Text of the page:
Friday, 10 July 2015

Orange Is The New Black: Why prison never goes out of fashion.

As we have known for decades if it’s not happening on TV it is not happening at all and so it is that Orange Is The New Black (OITNB) has thrust the incarceration of women into the spotlight in a manner that no miscarriage of justice could ever hope to achieve.

When something you care about has been granted the oxygen of publicity it is churlish to complain and instead you seize your chance.  The fact is that prison confers negligible benefits on us as a society and in the case of women prisoners almost none at all.

I have written previously that a prison is one place that all children should see before they turn 18.  Not as a ghoulish day out as sometimes occurs in the US when wayward adolescents are shown death row tiers to put the frighteners on them but in order that everybody see for themselves what we do with wrongdoers.  In the same way that we can’t imagine what happens to all our rubbish until we visit the dump for the first time it is hard to conceive what prison is actually like until we see it with our own eyes.

Here are some things that prison is not like: the Ritz; a holiday camp; home.  Here are some things prison is like: spending almost all day and all night locked in your childhood bedroom usually with a mentally ill stranger; sleeping next to your toilet; eating the worst food you have ever eaten – for every meal; being the most bored you have ever been – all the time.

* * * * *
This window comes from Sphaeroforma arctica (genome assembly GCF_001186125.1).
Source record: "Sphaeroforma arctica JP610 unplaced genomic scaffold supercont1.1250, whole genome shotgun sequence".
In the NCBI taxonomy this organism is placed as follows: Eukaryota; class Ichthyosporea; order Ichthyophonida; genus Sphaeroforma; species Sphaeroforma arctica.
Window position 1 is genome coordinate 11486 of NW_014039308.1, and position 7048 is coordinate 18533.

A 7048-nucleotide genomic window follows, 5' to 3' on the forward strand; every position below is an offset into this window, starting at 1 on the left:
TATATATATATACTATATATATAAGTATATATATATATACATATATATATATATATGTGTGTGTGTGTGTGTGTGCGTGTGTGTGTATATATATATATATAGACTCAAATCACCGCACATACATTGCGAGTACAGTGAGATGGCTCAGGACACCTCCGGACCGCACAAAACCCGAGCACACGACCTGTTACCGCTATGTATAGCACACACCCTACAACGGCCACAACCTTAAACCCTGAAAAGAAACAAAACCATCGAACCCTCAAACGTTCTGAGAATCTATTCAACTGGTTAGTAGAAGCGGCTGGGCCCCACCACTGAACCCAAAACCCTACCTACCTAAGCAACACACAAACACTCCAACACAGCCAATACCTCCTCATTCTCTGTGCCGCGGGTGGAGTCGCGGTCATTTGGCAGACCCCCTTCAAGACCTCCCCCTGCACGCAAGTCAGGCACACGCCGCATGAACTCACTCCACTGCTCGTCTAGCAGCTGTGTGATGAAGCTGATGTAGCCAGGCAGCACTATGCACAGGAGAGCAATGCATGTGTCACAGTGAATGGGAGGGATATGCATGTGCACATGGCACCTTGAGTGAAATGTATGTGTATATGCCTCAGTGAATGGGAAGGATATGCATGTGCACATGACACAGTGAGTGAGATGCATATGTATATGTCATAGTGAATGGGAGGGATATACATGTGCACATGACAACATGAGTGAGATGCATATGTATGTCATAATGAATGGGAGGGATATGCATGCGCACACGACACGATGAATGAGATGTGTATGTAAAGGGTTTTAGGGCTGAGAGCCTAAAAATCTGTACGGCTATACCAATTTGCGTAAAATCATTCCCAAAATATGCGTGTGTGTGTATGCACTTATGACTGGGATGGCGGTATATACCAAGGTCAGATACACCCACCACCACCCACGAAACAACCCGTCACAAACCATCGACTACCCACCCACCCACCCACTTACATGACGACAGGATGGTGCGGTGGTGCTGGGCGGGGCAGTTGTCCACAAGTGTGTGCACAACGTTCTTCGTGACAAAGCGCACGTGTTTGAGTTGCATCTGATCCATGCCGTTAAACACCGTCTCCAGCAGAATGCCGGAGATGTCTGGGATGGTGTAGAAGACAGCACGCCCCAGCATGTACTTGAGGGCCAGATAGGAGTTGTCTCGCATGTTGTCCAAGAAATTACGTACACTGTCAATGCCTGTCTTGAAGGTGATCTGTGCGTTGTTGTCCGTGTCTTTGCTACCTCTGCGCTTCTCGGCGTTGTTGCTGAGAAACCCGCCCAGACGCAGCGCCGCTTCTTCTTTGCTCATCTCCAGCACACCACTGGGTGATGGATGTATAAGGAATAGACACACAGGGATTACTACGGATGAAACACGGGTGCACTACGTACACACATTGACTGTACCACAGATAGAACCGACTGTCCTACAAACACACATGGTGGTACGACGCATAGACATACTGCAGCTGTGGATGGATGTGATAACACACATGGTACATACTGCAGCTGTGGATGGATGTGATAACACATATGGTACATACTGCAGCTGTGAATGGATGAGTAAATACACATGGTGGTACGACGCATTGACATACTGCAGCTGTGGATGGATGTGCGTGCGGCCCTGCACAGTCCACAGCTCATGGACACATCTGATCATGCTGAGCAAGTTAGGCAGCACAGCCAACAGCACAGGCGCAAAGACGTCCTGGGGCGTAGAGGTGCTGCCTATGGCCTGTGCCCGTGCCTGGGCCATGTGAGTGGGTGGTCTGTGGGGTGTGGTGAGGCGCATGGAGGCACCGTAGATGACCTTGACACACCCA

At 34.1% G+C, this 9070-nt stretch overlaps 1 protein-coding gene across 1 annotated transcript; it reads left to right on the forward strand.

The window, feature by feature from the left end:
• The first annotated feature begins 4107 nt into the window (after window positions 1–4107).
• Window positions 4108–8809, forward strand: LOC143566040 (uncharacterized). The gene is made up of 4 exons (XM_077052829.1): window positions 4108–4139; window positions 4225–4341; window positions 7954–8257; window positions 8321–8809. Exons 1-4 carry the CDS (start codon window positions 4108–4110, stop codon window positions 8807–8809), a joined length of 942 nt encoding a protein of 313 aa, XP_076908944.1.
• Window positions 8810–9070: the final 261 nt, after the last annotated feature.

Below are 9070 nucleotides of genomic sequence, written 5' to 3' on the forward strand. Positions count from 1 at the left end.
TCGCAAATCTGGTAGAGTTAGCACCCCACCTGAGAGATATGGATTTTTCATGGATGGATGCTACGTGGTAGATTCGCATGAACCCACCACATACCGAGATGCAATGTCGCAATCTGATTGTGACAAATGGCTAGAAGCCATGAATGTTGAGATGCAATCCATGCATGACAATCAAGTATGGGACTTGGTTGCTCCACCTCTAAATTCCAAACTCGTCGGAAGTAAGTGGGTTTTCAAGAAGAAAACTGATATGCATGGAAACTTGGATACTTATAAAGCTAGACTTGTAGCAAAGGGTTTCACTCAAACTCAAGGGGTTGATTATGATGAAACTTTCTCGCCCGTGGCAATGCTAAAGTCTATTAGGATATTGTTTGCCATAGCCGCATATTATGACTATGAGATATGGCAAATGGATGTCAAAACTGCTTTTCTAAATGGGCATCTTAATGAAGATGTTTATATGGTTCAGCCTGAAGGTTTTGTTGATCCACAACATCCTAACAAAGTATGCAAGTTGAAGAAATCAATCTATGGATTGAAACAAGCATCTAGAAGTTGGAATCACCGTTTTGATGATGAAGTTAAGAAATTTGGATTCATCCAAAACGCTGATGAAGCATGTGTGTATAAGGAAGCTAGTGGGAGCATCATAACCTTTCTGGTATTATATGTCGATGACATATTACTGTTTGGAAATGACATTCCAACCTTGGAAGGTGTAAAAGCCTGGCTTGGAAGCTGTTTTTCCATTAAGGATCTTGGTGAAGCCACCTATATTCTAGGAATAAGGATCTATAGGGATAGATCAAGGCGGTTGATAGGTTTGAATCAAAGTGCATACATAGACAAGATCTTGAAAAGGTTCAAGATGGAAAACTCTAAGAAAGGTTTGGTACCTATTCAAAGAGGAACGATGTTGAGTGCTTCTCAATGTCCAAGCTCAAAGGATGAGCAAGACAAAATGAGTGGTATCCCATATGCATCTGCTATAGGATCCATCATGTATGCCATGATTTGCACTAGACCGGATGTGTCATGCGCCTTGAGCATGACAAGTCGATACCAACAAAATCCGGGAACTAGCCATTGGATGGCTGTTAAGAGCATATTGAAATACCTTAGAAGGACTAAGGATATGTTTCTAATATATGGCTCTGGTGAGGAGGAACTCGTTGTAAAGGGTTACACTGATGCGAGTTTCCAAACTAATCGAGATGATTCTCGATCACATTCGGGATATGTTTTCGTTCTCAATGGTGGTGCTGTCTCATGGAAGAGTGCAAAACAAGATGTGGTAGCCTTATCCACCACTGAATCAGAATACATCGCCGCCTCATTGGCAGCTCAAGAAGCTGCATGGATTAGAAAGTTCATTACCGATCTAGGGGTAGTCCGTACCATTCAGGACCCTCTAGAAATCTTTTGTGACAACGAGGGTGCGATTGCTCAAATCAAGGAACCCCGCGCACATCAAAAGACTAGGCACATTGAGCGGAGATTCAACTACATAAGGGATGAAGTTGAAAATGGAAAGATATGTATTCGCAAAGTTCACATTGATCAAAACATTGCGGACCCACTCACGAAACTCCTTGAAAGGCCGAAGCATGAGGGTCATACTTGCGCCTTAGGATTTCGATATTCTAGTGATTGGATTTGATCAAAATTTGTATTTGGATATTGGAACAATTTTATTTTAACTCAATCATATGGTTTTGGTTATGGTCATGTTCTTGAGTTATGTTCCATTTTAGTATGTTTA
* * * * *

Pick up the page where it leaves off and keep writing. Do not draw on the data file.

Michael Howard is credited with coining the meaningless slogan ‘prison works’ as long ago as 1993.  It is meaningless because, while it is true that detaining dangerous and recidivist criminals prevents them from killing and stealing, it is certainly not true if you believe that penal policy should meaningfully address the causes of offending.

Prison in the vast majority of cases is a dumping ground and as with rubbish when it is buried in the ground the process just makes people toxic.  Unless and until prisons are properly resourced so that they rehabilitate offenders will not be recycled they will just be caged at a cost to us higher than the fees at Eton.

Prison is particularly pointless and harmful for women, most of whom serve very short sentences that prevent any kind of rehabilitative or educational programmes being devised for them.  In many cases women are separated from their children, even newborn infants, storing up inevitable problems for the younger generation.  Very few women commit the kind of dangerous offences that mean they pose a genuine threat to life and limb and being such a tiny minority in the prison population policy invariably overlooks that their needs are different to those of men.

If OITNB has piqued your interest can I strongly recommend that you consider joining the Howard League for Penal Reform which has endeavoured for years to hold successive governments to account and to inform and instruct for improvement in penal policy.  They are particularly alive to the problems of incarcerating vulnerable women women.


Knowledge is the antidote to populism and nonsense.  A Conservative M.P. recently complained that it was not fair that women prisoners do not need to wear uniforms uniforms. Lest that sentiment strikes a chord with you ask yourself if it is fair on you when prisoners leave prison and return to crime.  For myself I don’t care what prisoners wear as long as prison is a useful and instructive experience.  Prison has been the fashion for far too long; it’s time for a change.

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